Release Date: June 2012
Publisher: HarperCollins | Balzar + Bray
Pages: 402 pages
Series: For Darkness Shows the Stars #1
Source & Format: Bought; Kindle ebook
Amazon | Goodreads
Summary (from Amazon)
It's been several generations since a genetic experiment gone wrong caused the Reduction, decimating humanity and giving rise to a Luddite nobility who outlawed most technology.
Elliot North has always known her place in this world. Four years ago Elliot refused to run away with her childhood sweetheart, the servant Kai, choosing duty to her family's estate over love. Since then the world has changed: a new class of Post-Reductionists is jumpstarting the wheel of progress, and Elliot's estate is foundering, forcing her to rent land to the mysterious Cloud Fleet, a group of shipbuilders that includes renowned explorer Captain Malakai Wentforth—an almost unrecognizable Kai. And while Elliot wonders if this could be their second chance, Kai seems determined to show Elliot exactly what she gave up when she let him go.
But Elliot soon discovers her old friend carries a secret—one that could change their society . . . or bring it to its knees. And again, she's faced with a choice: cling to what she's been raised to believe, or cast her lot with the only boy she's ever loved, even if she's lost him forever.
Thoughts on For Darkness Shows the Stars
I am a self-confessed Jane Austen addict. I just can't help it, and my addiction has often led me to pick up crazy retellings, sequels or re-workings (that often just don't work). For Darkness Shows the Stars is inspired by Austen's Persuasion, so it's obviously right up my alley. But, the truth is, I wasn't going to read it. The blurb just didn't appeal to me. I've read so many bad books inspired by Austen that I'm more wary of which ones I try these days. Then, I started seeing a lot of great reviews for this book, including this one from April at Good Books and Good Wine. If April loves it, I feel like I must read it.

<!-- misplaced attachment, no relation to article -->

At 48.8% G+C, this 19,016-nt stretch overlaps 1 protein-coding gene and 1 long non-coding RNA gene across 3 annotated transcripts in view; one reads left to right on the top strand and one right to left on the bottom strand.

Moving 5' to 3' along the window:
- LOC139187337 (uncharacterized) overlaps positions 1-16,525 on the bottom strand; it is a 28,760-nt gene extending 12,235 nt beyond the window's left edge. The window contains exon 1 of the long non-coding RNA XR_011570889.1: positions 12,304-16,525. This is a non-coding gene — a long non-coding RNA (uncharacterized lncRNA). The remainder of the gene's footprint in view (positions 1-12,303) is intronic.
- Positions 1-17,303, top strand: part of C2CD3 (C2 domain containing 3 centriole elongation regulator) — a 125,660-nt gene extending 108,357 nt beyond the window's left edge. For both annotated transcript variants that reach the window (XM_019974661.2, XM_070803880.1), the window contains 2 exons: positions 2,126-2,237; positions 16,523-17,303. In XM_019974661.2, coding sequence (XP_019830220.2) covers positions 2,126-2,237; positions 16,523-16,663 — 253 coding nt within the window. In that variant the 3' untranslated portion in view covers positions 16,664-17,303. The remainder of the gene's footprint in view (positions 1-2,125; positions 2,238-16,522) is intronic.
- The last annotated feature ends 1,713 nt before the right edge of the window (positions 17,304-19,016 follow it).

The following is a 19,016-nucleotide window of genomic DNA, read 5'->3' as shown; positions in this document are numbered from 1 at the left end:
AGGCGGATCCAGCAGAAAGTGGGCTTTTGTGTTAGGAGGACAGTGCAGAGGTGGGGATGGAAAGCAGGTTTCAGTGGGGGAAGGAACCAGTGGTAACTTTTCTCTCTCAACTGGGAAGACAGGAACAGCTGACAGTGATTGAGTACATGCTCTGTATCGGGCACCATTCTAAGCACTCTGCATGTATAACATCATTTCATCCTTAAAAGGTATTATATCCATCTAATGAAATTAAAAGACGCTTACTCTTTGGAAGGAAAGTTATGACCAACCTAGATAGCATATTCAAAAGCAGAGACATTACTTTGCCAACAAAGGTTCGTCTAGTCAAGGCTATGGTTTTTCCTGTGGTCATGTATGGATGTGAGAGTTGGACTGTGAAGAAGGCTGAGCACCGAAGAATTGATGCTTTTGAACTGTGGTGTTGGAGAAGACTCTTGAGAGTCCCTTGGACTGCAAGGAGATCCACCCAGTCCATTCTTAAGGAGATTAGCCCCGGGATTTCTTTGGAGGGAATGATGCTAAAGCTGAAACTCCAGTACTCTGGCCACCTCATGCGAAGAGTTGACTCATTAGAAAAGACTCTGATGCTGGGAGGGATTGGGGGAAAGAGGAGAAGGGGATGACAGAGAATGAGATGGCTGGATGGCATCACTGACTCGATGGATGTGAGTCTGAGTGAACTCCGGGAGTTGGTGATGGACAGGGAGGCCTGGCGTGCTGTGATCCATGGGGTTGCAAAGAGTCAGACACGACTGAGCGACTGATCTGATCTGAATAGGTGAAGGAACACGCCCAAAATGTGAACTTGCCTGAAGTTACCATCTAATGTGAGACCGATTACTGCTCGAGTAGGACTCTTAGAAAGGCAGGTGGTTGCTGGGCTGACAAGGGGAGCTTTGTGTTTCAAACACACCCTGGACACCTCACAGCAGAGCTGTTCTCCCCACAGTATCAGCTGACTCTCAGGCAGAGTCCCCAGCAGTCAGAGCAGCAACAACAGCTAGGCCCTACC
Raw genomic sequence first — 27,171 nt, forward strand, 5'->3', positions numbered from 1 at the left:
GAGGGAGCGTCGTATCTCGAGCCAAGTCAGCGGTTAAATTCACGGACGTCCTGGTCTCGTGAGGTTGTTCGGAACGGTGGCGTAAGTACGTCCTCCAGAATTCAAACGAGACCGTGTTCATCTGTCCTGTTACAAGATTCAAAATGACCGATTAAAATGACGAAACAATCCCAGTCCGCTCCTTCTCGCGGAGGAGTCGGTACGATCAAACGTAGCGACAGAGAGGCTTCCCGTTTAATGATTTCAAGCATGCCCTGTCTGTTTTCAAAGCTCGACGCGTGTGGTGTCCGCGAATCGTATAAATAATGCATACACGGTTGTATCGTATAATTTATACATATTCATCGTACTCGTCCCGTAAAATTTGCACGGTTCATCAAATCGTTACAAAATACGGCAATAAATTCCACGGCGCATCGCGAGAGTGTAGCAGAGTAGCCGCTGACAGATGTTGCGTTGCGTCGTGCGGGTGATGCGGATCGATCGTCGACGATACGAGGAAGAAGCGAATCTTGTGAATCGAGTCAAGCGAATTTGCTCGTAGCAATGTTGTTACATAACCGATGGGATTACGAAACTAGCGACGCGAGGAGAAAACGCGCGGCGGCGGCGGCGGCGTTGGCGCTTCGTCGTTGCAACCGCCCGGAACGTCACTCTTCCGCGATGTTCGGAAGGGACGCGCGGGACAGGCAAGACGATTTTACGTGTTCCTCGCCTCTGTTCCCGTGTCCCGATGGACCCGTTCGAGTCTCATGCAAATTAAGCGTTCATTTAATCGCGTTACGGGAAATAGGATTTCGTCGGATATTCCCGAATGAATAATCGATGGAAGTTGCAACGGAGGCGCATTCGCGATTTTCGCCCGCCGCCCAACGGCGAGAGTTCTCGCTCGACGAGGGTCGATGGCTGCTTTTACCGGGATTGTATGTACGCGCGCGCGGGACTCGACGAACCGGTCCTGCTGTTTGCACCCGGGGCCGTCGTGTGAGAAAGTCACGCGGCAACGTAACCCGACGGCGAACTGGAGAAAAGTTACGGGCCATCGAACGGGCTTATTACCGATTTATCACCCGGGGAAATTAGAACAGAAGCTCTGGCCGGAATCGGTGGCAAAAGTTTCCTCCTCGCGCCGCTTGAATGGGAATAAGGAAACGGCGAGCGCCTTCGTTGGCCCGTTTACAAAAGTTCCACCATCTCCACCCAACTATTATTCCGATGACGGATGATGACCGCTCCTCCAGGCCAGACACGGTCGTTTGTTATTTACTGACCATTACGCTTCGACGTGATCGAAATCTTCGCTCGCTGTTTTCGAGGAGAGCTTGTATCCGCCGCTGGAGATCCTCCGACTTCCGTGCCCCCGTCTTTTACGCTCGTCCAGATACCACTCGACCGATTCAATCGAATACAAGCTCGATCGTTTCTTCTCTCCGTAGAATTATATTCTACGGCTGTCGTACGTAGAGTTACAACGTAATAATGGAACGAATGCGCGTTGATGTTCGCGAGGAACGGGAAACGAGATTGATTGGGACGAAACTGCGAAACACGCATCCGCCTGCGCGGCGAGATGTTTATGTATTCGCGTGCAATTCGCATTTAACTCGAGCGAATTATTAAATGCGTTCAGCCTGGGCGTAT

AND I LOVED IT! This is the complete opposite of a bad Austen retelling, y'all.
I know a lot of reviewers have focused on the swoon, the world building, the characters, and I'll mention all of that soon. First, I just want to talk about how this is the best kind of Austen-inspired book. So many of them just recycle Austen's plot in a modern setting, or they try to re-create her characters in the world they've created. Usually, it's a major fail. In books like those, the characters and story are just imitations, knock offs, and hardly deserve to be associated with the real thing.
What Peterfreund has done, however, is develop rich, complex characters. They have histories, a backstory, fears and feelings. Yes, they are inspired by their Austen counterparts, but they aren't dependent on them. They are exciting characters, even if you haven't read Persuasion. They don't need Perusasion to exist on the page because they exist in their own right, if that makes sense.
Now, let's talk about this world. It deserves a ton of praise. It's interesting, different, and unlike anything I've read before. However, even in this seemingly post-apocalyptic setting, it's like you can still recognize Regency England. The class system, the rigidity of manners and doing what's expected... it's all there. I loved that part of this book! You could see how Persuasion was woven throughout, but it was done in a caring and thoughtful way. Peterfreund doesn't just lift from the original. You can tell she studied it, learning its nuances, and used it to inspire her own work.
The best part of this book is that you don't need to have read Persuasion to appreciate it. The story is exciting, compelling and engaging all on its own merits. But, if you have read Persuasion, I think you'll only appreciate the story more. The richness and depth of For Darkness Shows the Stars will help you appreciate the work that inspired it all the more.
"In every letter, in every line, she saw him. He hadn't changed - he'd only grown into the man he'd meant to be."
"Most of all: thank you, Jane Austen. Thank you for making me fall off the couch at sixteen as I thrilled to Mr. Darcy's first, horrible proposal; for making me blush if Mr. Knightley so much as took Emma's hand; and for making me cry every single time I read Captain Wentworth's letter to Anne. Thank you for creating these characters and these situations, for giving generations of mothers and daughters endless topics of conversation, for writing strong women and true love and happy endings. Thank you for giving me the bones of this story, and forgive me for the changes I've made to its DNA." *From the Acknowledgements